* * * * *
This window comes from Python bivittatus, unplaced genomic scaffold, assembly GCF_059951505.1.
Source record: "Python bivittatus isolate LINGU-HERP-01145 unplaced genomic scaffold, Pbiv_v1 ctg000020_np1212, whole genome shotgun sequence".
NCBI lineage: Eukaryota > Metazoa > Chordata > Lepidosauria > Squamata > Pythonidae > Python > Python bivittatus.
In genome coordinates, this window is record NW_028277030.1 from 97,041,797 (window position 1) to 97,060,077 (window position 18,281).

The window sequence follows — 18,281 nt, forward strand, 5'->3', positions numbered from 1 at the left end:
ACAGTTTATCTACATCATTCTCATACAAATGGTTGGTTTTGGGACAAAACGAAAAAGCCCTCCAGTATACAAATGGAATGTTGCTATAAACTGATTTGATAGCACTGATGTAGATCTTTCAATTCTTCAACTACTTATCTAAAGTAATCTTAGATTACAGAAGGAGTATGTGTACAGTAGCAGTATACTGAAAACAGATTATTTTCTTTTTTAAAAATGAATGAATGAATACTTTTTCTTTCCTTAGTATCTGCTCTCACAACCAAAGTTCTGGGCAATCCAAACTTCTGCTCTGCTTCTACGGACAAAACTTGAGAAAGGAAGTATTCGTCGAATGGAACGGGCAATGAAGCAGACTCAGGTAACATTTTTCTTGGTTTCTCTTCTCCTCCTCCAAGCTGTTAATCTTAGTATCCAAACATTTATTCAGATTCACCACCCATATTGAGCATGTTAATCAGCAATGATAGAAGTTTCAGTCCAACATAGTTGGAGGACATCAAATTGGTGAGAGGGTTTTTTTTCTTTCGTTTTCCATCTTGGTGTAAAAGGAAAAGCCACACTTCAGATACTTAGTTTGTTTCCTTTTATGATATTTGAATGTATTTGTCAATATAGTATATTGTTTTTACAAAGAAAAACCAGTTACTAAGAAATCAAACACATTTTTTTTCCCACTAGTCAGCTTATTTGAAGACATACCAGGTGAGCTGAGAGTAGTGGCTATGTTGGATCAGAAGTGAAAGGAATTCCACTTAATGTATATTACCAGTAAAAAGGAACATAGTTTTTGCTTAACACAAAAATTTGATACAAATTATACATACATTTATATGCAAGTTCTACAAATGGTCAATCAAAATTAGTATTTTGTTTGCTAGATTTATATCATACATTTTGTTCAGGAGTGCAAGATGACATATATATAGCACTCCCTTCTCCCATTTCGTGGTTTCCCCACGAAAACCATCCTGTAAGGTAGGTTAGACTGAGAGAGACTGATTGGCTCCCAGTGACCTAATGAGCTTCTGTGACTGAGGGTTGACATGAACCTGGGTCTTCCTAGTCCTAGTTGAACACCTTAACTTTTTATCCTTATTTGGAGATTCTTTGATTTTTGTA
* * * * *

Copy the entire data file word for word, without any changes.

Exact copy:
This window comes from Python bivittatus, unplaced genomic scaffold, assembly GCF_059951505.1.
Source record: "Python bivittatus isolate LINGU-HERP-01145 unplaced genomic scaffold, Pbiv_v1 ctg000020_np1212, whole genome shotgun sequence".
NCBI lineage: Eukaryota > Metazoa > Chordata > Lepidosauria > Squamata > Pythonidae > Python > Python bivittatus.
In genome coordinates, this window is record NW_028277030.1 from 97,041,797 (window position 1) to 97,060,077 (window position 18,281).

The window sequence follows — 18,281 nt, forward strand, 5'->3', positions numbered from 1 at the left end:
ACAGTTTATCTACATCATTCTCATACAAATGGTTGGTTTTGGGACAAAACGAAAAAGCCCTCCAGTATACAAATGGAATGTTGCTATAAACTGATTTGATAGCACTGATGTAGATCTTTCAATTCTTCAACTACTTATCTAAAGTAATCTTAGATTACAGAAGGAGTATGTGTACAGTAGCAGTATACTGAAAACAGATTATTTTCTTTTTTAAAAATGAATGAATGAATACTTTTTCTTTCCTTAGTATCTGCTCTCACAACCAAAGTTCTGGGCAATCCAAACTTCTGCTCTGCTTCTACGGACAAAACTTGAGAAAGGAAGTATTCGTCGAATGGAACGGGCAATGAAGCAGACTCAGGTAACATTTTTCTTGGTTTCTCTTCTCCTCCTCCAAGCTGTTAATCTTAGTATCCAAACATTTATTCAGATTCACCACCCATATTGAGCATGTTAATCAGCAATGATAGAAGTTTCAGTCCAACATAGTTGGAGGACATCAAATTGGTGAGAGGGTTTTTTTTCTTTCGTTTTCCATCTTGGTGTAAAAGGAAAAGCCACACTTCAGATACTTAGTTTGTTTCCTTTTATGATATTTGAATGTATTTGTCAATATAGTATATTGTTTTTACAAAGAAAAACCAGTTACTAAGAAATCAAACACATTTTTTTTCCCACTAGTCAGCTTATTTGAAGACATACCAGGTGAGCTGAGAGTAGTGGCTATGTTGGATCAGAAGTGAAAGGAATTCCACTTAATGTATATTACCAGTAAAAAGGAACATAGTTTTTGCTTAACACAAAAATTTGATACAAATTATACATACATTTATATGCAAGTTCTACAAATGGTCAATCAAAATTAGTATTTTGTTTGCTAGATTTATATCATACATTTTGTTCAGGAGTGCAAGATGACATATATATAGCACTCCCTTCTCCCATTTCGTGGTTTCCCCACGAAAACCATCCTGTAAGGTAGGTTAGACTGAGAGAGACTGATTGGCTCCCAGTGACCTAATGAGCTTCTGTGACTGAGGGTTGACATGAACCTGGGTCTTCCTAGTCCTAGTTGAACACCTTAACTTTTTATCCTTATTTGGAGATTCTTTGATTTTTGTA